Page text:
guitar cords: I use no-names.  I’ve never found a cord that makes any difference whatsoever in my guitars’ sound/tone.

Strings: I’m a cheap bastard, and I’ve never really noticed any difference in guitar sound/tone from the strings.  I think I might be somewhat timbre-deaf.  If a guitar makes the sound I want it to make, minor variations mean nothing to me.  And I’ve played on so many different guitars and gauges, I couldn’t tell you which one I prefer.  I can tell the difference between medium and ultra-light gauge, of course, but I don’t really have a preference.  Off-hand, I couldn’t tell you what any of my guitars have on them, and without thinking about it, I can’t really tell the difference between .09s and .10s.  It’s all the same to me, so I bought the cheapest stuff I could…I got 2 boxes of 10 sets of Alice electric strings for about $25 each on eBay…looks like they are .09s, but since I usually only replace strings when one breaks, I’m still using the strings that were on each guitar when they were shipped to me.  On some of the guitars I recently sold, I did use the Alice’s, and they did an acceptable job.  Like I said, I really don’t notice much difference in strings, so why pay a fortune for ’em?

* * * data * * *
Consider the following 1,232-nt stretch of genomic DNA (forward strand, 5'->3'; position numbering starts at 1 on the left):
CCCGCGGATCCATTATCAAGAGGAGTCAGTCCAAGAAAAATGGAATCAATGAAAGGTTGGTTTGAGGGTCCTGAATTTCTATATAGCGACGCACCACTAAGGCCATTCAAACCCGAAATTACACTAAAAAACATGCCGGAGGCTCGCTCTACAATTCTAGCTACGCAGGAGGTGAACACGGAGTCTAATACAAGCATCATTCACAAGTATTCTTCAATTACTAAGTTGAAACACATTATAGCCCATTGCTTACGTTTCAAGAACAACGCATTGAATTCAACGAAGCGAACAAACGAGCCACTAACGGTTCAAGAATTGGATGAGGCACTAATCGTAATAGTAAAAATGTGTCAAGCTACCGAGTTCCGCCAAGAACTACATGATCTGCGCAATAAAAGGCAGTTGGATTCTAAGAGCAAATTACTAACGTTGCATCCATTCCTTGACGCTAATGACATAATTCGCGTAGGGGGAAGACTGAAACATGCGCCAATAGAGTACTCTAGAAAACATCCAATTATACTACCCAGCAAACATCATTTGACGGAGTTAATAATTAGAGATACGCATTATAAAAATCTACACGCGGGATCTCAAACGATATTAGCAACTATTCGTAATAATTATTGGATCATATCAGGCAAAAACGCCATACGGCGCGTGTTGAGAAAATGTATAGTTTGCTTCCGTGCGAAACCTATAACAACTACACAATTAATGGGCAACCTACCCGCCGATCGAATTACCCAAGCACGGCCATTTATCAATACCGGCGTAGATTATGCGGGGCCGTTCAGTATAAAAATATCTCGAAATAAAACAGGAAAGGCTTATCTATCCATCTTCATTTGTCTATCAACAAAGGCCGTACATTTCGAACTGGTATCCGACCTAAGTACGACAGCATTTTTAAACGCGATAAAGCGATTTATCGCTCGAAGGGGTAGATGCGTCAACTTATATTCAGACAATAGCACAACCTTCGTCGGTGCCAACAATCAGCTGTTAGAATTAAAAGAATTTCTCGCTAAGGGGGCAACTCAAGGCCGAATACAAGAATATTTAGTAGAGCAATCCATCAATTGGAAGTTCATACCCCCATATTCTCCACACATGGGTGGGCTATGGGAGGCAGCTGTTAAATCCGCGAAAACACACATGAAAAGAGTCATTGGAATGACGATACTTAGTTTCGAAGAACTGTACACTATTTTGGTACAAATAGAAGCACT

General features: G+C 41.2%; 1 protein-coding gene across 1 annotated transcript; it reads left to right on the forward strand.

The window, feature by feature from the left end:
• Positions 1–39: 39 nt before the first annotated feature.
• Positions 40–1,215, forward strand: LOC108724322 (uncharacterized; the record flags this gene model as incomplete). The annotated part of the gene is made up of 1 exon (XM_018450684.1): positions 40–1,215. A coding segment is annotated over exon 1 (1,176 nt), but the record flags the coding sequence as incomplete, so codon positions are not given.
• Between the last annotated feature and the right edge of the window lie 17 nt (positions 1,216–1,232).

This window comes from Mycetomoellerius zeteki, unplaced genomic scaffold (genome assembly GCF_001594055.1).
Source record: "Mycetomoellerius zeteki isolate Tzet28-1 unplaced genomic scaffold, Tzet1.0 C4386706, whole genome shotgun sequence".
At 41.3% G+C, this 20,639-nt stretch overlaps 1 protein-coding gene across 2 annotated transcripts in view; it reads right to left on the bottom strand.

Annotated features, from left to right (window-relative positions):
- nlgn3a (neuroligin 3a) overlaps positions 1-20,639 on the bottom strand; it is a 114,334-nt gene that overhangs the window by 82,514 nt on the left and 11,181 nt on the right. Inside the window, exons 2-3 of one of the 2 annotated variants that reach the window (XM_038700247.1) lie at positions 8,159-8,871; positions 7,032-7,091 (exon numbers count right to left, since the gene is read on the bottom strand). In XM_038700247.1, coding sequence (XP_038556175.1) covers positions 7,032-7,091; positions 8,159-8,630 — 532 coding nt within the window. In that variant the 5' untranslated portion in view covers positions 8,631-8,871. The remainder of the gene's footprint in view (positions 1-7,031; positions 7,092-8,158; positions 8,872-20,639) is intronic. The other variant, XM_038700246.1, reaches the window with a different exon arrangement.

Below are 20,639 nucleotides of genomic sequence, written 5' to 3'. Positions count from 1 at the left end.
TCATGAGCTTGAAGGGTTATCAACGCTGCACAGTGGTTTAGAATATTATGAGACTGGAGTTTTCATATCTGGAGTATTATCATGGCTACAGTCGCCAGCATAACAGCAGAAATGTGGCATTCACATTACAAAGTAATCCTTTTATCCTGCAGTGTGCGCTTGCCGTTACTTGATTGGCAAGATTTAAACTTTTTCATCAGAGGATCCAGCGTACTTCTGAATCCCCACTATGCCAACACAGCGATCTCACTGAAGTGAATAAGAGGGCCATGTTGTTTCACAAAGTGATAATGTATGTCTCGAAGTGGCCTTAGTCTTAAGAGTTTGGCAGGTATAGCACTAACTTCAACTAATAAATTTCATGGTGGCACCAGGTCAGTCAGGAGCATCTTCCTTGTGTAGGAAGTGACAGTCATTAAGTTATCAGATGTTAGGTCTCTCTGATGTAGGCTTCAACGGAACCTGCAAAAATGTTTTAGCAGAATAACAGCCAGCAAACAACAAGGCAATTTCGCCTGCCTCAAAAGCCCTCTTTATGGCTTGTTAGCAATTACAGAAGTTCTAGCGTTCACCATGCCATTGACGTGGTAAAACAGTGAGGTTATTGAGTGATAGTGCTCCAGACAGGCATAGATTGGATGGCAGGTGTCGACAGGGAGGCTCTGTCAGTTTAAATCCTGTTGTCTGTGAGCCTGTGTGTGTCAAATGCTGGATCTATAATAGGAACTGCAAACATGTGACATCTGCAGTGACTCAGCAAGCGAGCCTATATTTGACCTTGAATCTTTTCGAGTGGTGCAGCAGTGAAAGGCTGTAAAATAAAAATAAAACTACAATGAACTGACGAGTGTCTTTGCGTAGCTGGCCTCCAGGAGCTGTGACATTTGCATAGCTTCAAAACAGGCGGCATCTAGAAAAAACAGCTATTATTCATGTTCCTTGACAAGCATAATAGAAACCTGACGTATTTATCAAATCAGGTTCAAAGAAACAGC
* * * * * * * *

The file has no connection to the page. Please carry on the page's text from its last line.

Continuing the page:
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I’m a SuperStrat Guy, Now

Most of my guitars are superstrats, now:
Tobacco burst Hamer USA Centaura
Yellow/black Hamer USA Centaura
Transparent Red Hamer USA Diablo
Transparent Red Hamer Slammer Series Californian (import)
Black Hamer Californian Deluxe (import) w/ boomers
Red Hamer Californian CX series (import) fixed bridge
Black Peavey Vandenberg
Red Peavey Vandenberg

All of the above have 24 frets, with the exception of the trans red and black Californians, which have a slanted fretboard giving 27 frets on the high E string…

The rest of my guitars are:
Hamer XT SATF (import)
Hamer USA Special (after-market Kahler Pro trem)

The guitar I was supposed to get for my birthday (seller has family issues, we haven’t closed the deal):
1995 Hamer FM Special quilt in Aztec Gold

So, yeah: Counting the chicken that hasn’t hatched yet, I’ve got 11 guitars, 8 of ’em are shredders/superstrats.

Only 3 fixed bridges in the whole bunch! (although the black Peavey Vandenberg’s trem bridge can lock).

Pictures later.

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New Guitar Day: 1990 Hamer USA Centaura

Beautiful, beautiful guitar!  Great action.  A little bit of cigarette smoke smell, though. 😦

But all in all, it was a steal for $350 shipped!

(all pictures are thumbnails that can be clicked on to see a bigger picture)